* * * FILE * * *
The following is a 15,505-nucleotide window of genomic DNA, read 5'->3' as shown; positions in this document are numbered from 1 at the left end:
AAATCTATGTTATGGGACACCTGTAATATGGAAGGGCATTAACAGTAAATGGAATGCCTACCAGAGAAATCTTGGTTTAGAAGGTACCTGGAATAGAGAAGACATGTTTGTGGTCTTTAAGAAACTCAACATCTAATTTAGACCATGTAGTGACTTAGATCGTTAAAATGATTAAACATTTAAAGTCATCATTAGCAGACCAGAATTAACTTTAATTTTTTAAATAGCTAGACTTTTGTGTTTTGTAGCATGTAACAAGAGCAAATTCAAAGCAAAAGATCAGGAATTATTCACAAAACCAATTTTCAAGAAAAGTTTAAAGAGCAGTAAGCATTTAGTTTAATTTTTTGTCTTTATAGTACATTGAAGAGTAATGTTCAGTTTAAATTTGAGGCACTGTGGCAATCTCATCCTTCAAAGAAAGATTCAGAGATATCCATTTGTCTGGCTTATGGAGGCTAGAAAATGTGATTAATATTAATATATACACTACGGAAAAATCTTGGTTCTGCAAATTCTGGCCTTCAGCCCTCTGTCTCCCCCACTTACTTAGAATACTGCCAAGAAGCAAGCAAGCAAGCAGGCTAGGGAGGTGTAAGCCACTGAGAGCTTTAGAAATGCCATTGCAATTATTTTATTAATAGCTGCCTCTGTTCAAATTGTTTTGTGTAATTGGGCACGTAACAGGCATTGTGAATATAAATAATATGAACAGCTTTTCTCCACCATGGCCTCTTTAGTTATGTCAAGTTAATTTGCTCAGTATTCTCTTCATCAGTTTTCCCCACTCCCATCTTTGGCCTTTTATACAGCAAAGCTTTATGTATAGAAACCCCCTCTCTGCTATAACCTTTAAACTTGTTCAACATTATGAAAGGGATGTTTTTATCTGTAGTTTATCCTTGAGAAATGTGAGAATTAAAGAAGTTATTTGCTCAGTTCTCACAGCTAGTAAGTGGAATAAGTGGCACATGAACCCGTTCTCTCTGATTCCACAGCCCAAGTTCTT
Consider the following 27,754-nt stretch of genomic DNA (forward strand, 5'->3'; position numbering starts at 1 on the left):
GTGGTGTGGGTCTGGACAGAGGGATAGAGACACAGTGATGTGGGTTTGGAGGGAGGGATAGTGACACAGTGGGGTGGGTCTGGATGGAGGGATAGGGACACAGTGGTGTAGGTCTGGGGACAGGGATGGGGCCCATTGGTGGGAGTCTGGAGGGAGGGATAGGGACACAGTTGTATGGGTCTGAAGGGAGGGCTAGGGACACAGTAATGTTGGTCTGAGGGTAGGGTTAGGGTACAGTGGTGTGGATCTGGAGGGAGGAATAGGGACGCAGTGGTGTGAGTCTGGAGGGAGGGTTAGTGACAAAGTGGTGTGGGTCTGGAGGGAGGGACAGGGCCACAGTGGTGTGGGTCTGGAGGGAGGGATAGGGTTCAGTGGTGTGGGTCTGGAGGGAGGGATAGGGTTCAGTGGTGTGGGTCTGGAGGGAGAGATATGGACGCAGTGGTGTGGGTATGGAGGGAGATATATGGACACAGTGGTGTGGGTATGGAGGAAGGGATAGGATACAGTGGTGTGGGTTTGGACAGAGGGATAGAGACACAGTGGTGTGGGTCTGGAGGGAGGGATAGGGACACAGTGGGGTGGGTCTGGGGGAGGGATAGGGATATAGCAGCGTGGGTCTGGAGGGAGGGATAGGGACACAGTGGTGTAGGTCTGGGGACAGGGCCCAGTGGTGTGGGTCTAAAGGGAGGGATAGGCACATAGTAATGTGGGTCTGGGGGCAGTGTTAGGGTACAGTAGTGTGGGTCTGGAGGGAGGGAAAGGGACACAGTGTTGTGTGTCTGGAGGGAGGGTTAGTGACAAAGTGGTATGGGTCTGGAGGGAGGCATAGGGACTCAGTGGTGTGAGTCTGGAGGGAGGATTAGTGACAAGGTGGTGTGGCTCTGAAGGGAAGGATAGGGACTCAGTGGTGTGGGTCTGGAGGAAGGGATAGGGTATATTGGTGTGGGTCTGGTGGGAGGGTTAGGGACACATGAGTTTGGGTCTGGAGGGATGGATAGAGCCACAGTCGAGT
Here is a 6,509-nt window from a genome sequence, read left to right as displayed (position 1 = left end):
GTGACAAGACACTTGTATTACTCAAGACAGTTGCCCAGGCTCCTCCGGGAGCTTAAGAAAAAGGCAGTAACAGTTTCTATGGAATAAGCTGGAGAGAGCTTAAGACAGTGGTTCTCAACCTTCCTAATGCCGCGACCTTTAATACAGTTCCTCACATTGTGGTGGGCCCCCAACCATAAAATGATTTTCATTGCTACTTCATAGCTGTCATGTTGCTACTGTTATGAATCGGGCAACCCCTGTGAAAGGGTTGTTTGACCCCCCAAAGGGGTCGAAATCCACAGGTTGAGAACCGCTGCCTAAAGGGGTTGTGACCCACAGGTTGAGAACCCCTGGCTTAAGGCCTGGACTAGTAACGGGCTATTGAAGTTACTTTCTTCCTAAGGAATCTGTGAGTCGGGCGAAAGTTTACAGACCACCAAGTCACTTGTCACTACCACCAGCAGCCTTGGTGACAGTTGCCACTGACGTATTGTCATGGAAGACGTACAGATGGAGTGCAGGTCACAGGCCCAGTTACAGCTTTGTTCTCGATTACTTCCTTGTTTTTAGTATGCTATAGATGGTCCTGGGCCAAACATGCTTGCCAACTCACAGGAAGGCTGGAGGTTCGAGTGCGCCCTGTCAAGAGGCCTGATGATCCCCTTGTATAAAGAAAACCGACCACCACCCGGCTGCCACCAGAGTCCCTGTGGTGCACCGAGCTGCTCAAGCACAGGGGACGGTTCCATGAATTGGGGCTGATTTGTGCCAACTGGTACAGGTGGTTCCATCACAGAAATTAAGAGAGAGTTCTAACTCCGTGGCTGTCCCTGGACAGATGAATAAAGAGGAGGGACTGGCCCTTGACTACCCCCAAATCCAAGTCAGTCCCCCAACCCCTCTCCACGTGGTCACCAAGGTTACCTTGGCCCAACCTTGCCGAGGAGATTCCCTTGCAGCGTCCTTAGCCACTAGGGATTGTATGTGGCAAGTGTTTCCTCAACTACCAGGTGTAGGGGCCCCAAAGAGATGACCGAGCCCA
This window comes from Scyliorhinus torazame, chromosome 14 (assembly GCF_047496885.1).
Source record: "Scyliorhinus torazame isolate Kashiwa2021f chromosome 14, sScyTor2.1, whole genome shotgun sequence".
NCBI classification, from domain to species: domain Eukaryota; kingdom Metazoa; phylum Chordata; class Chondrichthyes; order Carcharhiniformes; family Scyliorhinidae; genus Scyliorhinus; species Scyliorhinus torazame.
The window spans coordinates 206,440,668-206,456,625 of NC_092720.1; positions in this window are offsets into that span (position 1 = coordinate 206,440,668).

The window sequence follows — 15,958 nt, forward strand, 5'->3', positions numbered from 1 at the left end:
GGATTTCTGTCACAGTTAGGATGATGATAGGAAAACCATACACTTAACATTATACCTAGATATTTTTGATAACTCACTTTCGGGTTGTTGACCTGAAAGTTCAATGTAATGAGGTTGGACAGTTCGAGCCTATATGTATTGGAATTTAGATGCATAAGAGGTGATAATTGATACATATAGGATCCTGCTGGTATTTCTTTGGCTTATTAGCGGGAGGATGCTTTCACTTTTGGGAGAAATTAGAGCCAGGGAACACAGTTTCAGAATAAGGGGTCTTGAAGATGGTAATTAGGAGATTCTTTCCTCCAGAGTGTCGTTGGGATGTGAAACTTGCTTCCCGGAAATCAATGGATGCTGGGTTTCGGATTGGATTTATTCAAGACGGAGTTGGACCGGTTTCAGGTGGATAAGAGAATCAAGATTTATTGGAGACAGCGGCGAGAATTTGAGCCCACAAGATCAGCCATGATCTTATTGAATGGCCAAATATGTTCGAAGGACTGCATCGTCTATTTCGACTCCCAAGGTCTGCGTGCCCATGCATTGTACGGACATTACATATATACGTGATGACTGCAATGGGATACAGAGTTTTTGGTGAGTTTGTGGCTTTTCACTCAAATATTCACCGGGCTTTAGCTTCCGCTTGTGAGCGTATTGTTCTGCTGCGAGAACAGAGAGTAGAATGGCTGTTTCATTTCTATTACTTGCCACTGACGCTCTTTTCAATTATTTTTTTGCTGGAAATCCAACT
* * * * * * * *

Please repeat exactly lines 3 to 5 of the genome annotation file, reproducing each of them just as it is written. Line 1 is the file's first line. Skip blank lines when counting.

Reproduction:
Consider the following 27,754-nt stretch of genomic DNA (forward strand, 5'->3'; position numbering starts at 1 on the left):
GTGGTGTGGGTCTGGACAGAGGGATAGAGACACAGTGATGTGGGTTTGGAGGGAGGGATAGTGACACAGTGGGGTGGGTCTGGATGGAGGGATAGGGACACAGTGGTGTAGGTCTGGGGACAGGGATGGGGCCCATTGGTGGGAGTCTGGAGGGAGGGATAGGGACACAGTTGTATGGGTCTGAAGGGAGGGCTAGGGACACAGTAATGTTGGTCTGAGGGTAGGGTTAGGGTACAGTGGTGTGGATCTGGAGGGAGGAATAGGGACGCAGTGGTGTGAGTCTGGAGGGAGGGTTAGTGACAAAGTGGTGTGGGTCTGGAGGGAGGGACAGGGCCACAGTGGTGTGGGTCTGGAGGGAGGGATAGGGTTCAGTGGTGTGGGTCTGGAGGGAGGGATAGGGTTCAGTGGTGTGGGTCTGGAGGGAGAGATATGGACGCAGTGGTGTGGGTATGGAGGGAGATATATGGACACAGTGGTGTGGGTATGGAGGAAGGGATAGGATACAGTGGTGTGGGTTTGGACAGAGGGATAGAGACACAGTGGTGTGGGTCTGGAGGGAGGGATAGGGACACAGTGGGGTGGGTCTGGGGGAGGGATAGGGATATAGCAGCGTGGGTCTGGAGGGAGGGATAGGGACACAGTGGTGTAGGTCTGGGGACAGGGCCCAGTGGTGTGGGTCTAAAGGGAGGGATAGGCACATAGTAATGTGGGTCTGGGGGCAGTGTTAGGGTACAGTAGTGTGGGTCTGGAGGGAGGGAAAGGGACACAGTGTTGTGTGTCTGGAGGGAGGGTTAGTGACAAAGTGGTATGGGTCTGGAGGGAGGCATAGGGACTCAGTGGTGTGAGTCTGGAGGGAGGATTAGTGACAAGGTGGTGTGGCTCTGAAGGGAAGGATAGGGACTCAGTGGTGTGGGTCTGGAGGAAGGGATAGGGTATATTGGTGTGGGTCTGGTGGGAGGGTTAGGGACACATGAGTTTGGGTCTGGAGGGATGGATAGAGCCACAGTCGAGT
Here is a 6,509-nt window from a genome sequence, read left to right as displayed (position 1 = left end):